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Dover, Kent (England)

Last modified: 2011-10-22 by rob raeside
Keywords: dover | port of dover |
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No Flag

Dover was one of the principal members of the Cinque Ports organisation (something similar to the German Hansa towns, although not as powerful). Dover Council does not fly a flag of its own.
Ian Sumner, 22 October 2003

Port of Dover

[Flag of Port of Dover] image by Klaus-Michael Schneider, 18 October 2010

At is a logo of this port that looks like a flag - white-blue-white (1:4:2) with canton half way with three boats.
Dov Gutterman, 21 October 2003

The canton is the arms of the Cinque Ports: per pale gules and azure three lions passant guardant dimidiated and conjoined to the hulks of as many ancient ships all in pale or.
Ian Sumner, 22 October 2003

It is a green over white over light blue horizontal tricolour with ratio 1:6:2. I had the idea the colours might symbolize the white cliffs with the green meadows above and the blue sea beneath. The canton is vertically divided into red and light blue. On the red field are three golden(= yellow) demi-lions passant guardant conjoined to as many silver(= white) ships' hulls being on the blue field.

The canton is a modification of the Cinque Portsí flag. The Confederation of Cinque Ports (= five ports) was originally formed for military and trade purposes, but is now entirely ceremonial. The five ports were Dover (principal port), Hastings, New Romney, Hythe and Sandwich. They are supported by the two ancient towns of Rye and Winchelsea. All the ports were located in Kent or Sussex. The Lord Warden of the Cinque Ports held also the title of a Constable of Dover Castle.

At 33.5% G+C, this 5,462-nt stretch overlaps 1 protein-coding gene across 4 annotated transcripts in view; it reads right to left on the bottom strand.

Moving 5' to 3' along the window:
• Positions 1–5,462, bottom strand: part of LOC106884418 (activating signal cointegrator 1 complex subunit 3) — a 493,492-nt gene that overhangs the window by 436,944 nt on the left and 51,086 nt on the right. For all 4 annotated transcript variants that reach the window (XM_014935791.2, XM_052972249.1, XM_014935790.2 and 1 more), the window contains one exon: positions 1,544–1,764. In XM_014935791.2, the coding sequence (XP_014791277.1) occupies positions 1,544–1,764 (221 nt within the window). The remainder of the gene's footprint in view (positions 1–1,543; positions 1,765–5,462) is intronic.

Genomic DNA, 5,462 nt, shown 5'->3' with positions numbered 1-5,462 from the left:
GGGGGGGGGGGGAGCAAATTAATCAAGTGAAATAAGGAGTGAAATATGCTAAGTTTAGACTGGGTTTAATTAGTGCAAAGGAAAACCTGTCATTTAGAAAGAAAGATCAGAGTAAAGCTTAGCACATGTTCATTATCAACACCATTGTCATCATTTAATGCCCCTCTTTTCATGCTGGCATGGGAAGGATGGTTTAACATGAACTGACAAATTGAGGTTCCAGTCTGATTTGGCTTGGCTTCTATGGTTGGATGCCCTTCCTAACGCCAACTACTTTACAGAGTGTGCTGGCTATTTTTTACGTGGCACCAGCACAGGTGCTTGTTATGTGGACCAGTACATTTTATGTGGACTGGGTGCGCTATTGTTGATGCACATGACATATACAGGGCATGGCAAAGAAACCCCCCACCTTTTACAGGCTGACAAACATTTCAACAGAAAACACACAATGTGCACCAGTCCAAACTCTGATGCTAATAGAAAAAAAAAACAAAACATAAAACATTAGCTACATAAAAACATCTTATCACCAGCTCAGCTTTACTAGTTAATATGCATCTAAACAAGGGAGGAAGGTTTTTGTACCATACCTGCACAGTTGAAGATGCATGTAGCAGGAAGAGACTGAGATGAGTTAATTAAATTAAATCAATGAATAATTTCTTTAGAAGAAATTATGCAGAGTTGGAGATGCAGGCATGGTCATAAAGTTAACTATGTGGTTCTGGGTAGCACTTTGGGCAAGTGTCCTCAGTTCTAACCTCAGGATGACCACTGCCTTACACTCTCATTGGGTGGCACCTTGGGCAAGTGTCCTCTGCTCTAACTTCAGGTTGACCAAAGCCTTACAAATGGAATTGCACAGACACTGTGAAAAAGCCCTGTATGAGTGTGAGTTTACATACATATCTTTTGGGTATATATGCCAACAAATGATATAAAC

There are another seven members , which are considered to be Limbs of the five towns. Those are Lydd (Limb of New Romney), Folkestone, Faversham, Margate(of Dover), Deal, Ramsgate (of Sandwich) and Tenterden (of Rye). The ports had to support the King with ships and men. Therefore King Edward I. granted some privileges like exemption from tax and tolls; self-government; permission to levy tolls, own jurisdiction including punishment of criminals and possession of lost goods or floating wreckage. Since 15th century the ports lost their importance due to economic development of the country and changes of the coastal lines.

Source: I spotted this flag on 12 October 2010 near Dunkirk Ferry Terminal in Dover.
Klaus-Michael Schneider, 18 October 2010

Port of Dover Police

[Flag of Port of Dover Police] image by Martin Grieve, 29 September 2011

The Port of Dover Police was established in 1933, but the Marine Section, which operates one Rigid Inflatable Boat, mainly in the summer, was formed only recently. A Ministry of Defence Warrant for an ensign was arranged by Lord Boyce, former First Sea Lord, now Lord Warden of the Cinque Ports and Constable of Dover Castle. The construction of the ensign is novel, being a plain Blue Ensign with two adhesive stickers, used primarily on the sides of police vehicles, applied to the lower fly - one on each side. They are said to survive use afloat quite satisfactorily, and it is thought that it will be a simple matter to apply new ones as and when the current ones start to show signs of wear and tear. It has been suggested to the Section, that when the stickers are renewed, the replacements should be in the centre of the fly.
David Prothero, 29 September 2011

Detail of Badge

[Flag of Port of Dover Police] image by Martin Grieve, 29 September 2011